Furniture, computers, televisions, dishes, and glasses must be well protected and packed to prevent them from breaking during transport. When transporting plants, it is essential to pack them well and pay particular attention to the transport conditions and ambient temperatures. To help you with this task, we’ve put together our best tips for keeping your plants safe during your move.

When is the best time to move your plants?

The seasons are very important if you want the best move for your plants. For this, you should choose the most favorable seasons according to your type of plant, its flowering period, or the period of foliage loss. For indoor plants, summer and spring will be the most favorable seasons to move them, while for outdoor plants, it will be winter.

How to transport your plants?

To facilitate their transportation, small plants can be protected in cardboard boxes adapted to the size of the pot. Indoor plants whose pots are sensitive to shocks should be repotted in plastic pots. If you have plants in your garden and want to take them with you, unfold them and put them in plastic bags. Afterward, you will have to replant them as soon as you arrive.

How to prepare your outdoor plants?

If you have outdoor plants that you want to take with you, it is essential to prepare them one to two weeks in advance. They must be dug up, digging around the roots and keeping a sufficient length to replant them afterward. The roots must then be covered with a cloth (or bag) by tying them around them without tightening too much. Once well protected, place the garden plants in plastic pots with a mixture of soil and peat and water them abundantly after covering them with soil. This way, they will have some time to acclimate to the pot, which is easier than loading the moving truck directly. The smoother the transition, the less waste you will have.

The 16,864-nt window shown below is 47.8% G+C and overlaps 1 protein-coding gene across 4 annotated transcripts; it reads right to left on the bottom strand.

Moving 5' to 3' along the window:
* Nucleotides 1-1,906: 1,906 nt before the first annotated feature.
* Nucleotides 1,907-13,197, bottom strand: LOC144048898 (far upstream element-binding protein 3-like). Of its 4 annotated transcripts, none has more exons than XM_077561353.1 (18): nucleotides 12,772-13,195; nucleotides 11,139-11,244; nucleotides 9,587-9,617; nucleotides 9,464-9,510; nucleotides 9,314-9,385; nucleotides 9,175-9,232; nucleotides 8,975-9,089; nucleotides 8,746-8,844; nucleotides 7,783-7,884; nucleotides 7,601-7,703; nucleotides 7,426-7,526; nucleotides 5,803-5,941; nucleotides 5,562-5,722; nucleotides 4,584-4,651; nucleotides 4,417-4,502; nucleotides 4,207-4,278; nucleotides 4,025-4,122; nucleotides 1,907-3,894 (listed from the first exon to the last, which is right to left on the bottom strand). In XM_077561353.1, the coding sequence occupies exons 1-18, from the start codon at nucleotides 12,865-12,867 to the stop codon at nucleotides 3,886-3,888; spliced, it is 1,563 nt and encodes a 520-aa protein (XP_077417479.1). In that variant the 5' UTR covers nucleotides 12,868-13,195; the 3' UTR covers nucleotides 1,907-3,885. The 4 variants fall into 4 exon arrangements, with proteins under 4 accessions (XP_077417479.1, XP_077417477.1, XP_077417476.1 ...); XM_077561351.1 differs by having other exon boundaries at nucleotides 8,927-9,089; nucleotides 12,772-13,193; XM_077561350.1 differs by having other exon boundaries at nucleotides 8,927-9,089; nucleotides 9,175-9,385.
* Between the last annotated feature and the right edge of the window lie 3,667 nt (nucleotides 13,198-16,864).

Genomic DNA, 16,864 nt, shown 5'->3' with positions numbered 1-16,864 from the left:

How do I take good care of the plants when they arrive?

Once you arrive in your new home, try to find them a situation similar to the one they experienced previously, with the same light exposure conditions. You will have to let them breathe quickly by taking them out of their bags and boxes. Ideally, you should even replant them as soon as you arrive, making sure that the soil is identical to the one from which you dug them up. Watering should be moderate so that they gradually regain their ideal hygrometry. But above all, don’t hesitate to keep an eye on them to spot the slightest anomaly (browning or yellowing of the foliage, the appearance of spots, softening of the leaves…) and be able to act quickly. The shocks they have suffered during their move are not harmless and will show you if their new environment does not suit them.

Don’t worry, moving plants, whether they come from your garden or your home, is not that complicated. If you’ve taken good care of them throughout the process and followed all our tips, they should easily regain their strength in their new environment.